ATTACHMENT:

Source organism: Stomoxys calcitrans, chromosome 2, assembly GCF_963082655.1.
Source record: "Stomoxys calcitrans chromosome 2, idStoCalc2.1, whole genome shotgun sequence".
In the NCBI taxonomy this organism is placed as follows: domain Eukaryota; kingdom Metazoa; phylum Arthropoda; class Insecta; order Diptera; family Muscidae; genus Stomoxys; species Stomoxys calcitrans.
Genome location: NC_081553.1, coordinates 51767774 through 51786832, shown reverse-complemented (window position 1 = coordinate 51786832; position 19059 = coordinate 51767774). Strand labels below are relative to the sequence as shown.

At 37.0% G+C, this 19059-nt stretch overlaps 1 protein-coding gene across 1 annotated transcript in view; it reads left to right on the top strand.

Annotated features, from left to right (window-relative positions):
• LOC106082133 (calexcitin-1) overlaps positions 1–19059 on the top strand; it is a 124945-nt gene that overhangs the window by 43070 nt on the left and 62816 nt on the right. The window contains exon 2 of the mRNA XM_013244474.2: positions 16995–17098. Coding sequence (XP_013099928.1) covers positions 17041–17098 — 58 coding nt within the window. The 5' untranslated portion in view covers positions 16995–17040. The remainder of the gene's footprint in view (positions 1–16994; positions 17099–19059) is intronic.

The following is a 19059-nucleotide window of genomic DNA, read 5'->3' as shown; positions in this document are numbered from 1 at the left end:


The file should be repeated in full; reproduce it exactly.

Source organism: Stomoxys calcitrans, chromosome 2, assembly GCF_963082655.1.
Source record: "Stomoxys calcitrans chromosome 2, idStoCalc2.1, whole genome shotgun sequence".
In the NCBI taxonomy this organism is placed as follows: domain Eukaryota; kingdom Metazoa; phylum Arthropoda; class Insecta; order Diptera; family Muscidae; genus Stomoxys; species Stomoxys calcitrans.
Genome location: NC_081553.1, coordinates 51767774 through 51786832, shown reverse-complemented (window position 1 = coordinate 51786832; position 19059 = coordinate 51767774). Strand labels below are relative to the sequence as shown.

At 37.0% G+C, this 19059-nt stretch overlaps 1 protein-coding gene across 1 annotated transcript in view; it reads left to right on the top strand.

Annotated features, from left to right (window-relative positions):
• LOC106082133 (calexcitin-1) overlaps positions 1–19059 on the top strand; it is a 124945-nt gene that overhangs the window by 43070 nt on the left and 62816 nt on the right. The window contains exon 2 of the mRNA XM_013244474.2: positions 16995–17098. Coding sequence (XP_013099928.1) covers positions 17041–17098 — 58 coding nt within the window. The 5' untranslated portion in view covers positions 16995–17040. The remainder of the gene's footprint in view (positions 1–16994; positions 17099–19059) is intronic.

The following is a 19059-nucleotide window of genomic DNA, read 5'->3' as shown; positions in this document are numbered from 1 at the left end: